5. The method for filtering packets as recited in claim 3, wherein said address portion for interesting packets comprises 8 entries.
6. The method for filtering packets as recited in claim 3, wherein said step of writing said plurality of pre-determined MAC addresses into said content addressable memory comprising writing said plurality of interesting packet addresses and said plurality of multicast addresses into said address portion for interesting packets and said address portion for general packets, respectively.
7. A method for filtering a packet, comprising steps of:
receiving said packet;
comparing a destination address of said received packet with a content of a content addressable memory; and
selectively dropping said packet in response to said comparison.
8. The method for filtering packets as recited in claim 7, wherein said content addressable memory comprises an address portion for interesting packets and an address portion for general packets, wherein said address portion for interesting packets is used for storing said plurality of interesting packet addresses and said address portion for general packets is used for storing said plurality of multicast addresses.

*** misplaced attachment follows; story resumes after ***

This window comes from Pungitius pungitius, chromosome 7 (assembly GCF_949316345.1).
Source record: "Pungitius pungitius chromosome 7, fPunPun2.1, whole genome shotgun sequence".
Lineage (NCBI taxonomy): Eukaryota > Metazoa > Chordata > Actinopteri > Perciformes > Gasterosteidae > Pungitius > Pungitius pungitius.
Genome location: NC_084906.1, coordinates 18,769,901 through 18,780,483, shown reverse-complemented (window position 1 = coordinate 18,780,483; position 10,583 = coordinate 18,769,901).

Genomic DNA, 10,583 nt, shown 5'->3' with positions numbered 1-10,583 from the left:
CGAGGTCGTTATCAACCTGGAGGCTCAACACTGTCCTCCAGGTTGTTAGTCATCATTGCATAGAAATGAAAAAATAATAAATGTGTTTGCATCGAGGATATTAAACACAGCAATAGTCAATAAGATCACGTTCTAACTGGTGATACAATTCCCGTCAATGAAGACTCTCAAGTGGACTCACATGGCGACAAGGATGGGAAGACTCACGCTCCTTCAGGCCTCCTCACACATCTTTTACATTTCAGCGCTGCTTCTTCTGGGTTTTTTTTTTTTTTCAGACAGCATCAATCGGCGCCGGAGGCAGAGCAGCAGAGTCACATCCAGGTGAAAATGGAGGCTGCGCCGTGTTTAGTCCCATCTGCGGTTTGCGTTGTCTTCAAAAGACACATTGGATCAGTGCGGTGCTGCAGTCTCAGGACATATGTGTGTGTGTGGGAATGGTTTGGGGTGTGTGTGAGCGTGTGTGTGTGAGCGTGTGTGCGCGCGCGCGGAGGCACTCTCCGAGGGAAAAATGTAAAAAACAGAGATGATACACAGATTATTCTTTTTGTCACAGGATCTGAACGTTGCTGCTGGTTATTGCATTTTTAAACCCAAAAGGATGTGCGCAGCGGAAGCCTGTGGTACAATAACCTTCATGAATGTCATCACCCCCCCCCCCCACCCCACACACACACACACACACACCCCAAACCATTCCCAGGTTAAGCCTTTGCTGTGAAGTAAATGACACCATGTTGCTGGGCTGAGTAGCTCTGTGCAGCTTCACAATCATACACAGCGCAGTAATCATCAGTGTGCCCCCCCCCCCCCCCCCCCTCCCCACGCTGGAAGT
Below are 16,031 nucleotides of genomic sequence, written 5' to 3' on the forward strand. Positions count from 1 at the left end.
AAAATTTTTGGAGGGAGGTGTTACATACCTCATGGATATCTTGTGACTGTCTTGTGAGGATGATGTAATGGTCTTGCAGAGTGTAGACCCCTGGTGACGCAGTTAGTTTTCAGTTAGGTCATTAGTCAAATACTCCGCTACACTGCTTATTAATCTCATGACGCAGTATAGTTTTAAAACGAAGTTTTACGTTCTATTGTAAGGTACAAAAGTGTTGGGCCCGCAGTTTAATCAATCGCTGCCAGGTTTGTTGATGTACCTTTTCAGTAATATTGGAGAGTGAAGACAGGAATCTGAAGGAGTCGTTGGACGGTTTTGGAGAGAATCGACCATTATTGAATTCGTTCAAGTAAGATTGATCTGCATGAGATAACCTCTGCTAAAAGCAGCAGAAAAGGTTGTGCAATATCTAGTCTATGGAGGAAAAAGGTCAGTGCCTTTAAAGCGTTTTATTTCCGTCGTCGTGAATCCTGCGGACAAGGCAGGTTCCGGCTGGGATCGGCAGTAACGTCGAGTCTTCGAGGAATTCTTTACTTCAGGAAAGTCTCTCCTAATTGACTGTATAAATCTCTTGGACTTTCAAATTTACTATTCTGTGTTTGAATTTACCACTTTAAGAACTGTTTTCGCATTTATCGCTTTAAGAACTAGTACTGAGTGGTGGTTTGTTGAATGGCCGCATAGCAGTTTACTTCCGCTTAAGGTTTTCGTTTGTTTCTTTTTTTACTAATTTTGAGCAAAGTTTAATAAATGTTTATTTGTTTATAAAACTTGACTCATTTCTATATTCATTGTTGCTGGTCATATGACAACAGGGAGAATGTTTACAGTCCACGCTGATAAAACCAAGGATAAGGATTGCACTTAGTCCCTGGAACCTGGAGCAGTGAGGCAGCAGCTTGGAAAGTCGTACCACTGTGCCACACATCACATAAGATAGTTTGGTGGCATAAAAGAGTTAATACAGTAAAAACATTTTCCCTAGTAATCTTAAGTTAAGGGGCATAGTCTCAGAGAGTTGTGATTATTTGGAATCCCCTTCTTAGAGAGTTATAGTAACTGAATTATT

9. The method for filtering packets as recited in claim 7, wherein said address portion for interesting packets comprises 8 entries.
10. The method for filtering packets as recited in claim 7, further comprising a step of storing said packet in a host memory selectively.
11. The method for filtering packets as recited in claim 7, further comprising a step of performing a hash operation on said destination address so as to look up a hash table to determine whether said packet is to be received.
12. The method for filtering packets as recited in claim 7, further comprising a step of examining a receive descriptor by a driver so as to identify whether said received packet is an interesting packet.
13. The method for filtering packets as recited in claim 12, wherein said receive descriptor comprises an interesting packet field, wherein said driver identifies whether said received packet is an interesting packet by examining said interesting packet field.
14. The method for filtering packets as recited in claim 7, further comprising a step of responding the result of said comparing step so as to generate a hit status.